Safety hazards and health risks to look out for following flooding

Another safety risk is infection from floodwaters. whether it be from open cuts or ingesting contaminated water

LEXINGTON, Ky. (WTVQ) – As flood clean-up continues in eastern Kentucky, there are hazards and risks that still pose a danger to people living there, and also to those helping with relief efforts.

“It’s important that people know that although they want their home to be a safe haven after the flood, somewhere to return to that is safe, it is not” said University of Kentucky Professor Erin Haynes, Chair of Epidemiology and Environmental Health.

Structural damage,  electric charges, carbon monoxide exposure and mold growth are just a few things Professor Erin Haynes,  says are a safety hazard for people in Eastern Kentucky right now.

“This is a hazardous worksite, watch out for structures, unstable foundations, ceilings can cave in, walls can fall, and that can be one of the biggest injuries, sources of injuries” she added.

She says its important to protect yourself if you are involved in clean up and relief efforts, by wearing protective gear, like gloves, safety goggles, long sleeve shirts and pants, hard hats, masks, and boots.

Another safety risk is infection from floodwaters. whether it be from open cuts or ingesting contaminated water.

“It may be contaminated with livestock feces, it may be contaminated with human feces, it may be contaminated with lake water and other sources we shouldn’t be in contact with”said Professor Craig Martin, Chief Operating Officer and Professor at UK College of Pharmacy.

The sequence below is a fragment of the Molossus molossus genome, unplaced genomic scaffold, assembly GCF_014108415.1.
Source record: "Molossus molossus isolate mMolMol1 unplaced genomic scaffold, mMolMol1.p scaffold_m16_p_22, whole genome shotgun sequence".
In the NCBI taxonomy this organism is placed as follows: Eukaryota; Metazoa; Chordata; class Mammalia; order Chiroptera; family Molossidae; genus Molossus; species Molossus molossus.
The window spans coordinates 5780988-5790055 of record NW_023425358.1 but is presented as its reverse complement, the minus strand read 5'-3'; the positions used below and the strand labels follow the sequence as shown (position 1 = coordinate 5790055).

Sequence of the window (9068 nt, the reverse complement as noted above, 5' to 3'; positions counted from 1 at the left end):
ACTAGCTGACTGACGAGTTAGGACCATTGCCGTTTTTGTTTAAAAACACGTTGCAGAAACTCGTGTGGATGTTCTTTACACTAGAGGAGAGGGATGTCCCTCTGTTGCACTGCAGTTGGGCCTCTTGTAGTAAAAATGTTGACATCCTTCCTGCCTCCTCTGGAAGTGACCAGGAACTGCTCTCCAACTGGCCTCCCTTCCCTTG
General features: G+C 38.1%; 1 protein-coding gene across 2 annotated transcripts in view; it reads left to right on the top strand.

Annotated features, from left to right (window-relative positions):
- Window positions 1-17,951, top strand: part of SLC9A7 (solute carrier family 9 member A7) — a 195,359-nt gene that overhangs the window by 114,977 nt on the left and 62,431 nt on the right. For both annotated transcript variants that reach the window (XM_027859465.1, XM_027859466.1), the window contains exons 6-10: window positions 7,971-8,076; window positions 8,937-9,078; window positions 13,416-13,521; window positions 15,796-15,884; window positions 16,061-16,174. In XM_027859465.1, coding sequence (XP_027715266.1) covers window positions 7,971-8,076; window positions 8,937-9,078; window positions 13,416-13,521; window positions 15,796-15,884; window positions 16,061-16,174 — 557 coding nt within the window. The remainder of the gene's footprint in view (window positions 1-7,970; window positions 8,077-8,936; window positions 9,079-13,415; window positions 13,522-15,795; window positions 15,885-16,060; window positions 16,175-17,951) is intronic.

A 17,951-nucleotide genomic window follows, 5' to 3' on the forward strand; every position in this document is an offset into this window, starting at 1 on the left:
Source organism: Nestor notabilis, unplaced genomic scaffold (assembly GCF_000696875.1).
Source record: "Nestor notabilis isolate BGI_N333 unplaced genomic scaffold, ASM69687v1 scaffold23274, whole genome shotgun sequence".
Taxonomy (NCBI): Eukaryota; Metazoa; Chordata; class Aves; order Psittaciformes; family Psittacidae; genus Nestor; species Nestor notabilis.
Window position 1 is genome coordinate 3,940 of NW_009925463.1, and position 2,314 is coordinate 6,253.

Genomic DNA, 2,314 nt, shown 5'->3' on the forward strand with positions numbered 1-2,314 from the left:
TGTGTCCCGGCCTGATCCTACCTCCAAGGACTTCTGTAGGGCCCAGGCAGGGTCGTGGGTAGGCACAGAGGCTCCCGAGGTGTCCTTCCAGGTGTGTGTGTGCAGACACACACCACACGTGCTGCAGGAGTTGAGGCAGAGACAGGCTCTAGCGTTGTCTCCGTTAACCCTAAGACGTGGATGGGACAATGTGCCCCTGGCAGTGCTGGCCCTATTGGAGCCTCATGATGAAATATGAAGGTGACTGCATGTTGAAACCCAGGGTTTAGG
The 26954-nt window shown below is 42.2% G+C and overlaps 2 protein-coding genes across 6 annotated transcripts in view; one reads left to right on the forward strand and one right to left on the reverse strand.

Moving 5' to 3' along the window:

Tetanus is a major risk, that should be treated immediately if exposed.

Professor Martin says people going to help with clean up should make sure they are up to date with their tetanus shots, before getting their hands dirty.

“It’s better than nothing at any point, but it works best if it gives your body a chance to build up some immunity before your body is exposed to the bacteria that causes tetanus” said Professor Martin.

Other risks include Hepatitis A, and soft tissue infections, which you should also seek immediate care for.

University of Kentucky has released a list of resources to help.

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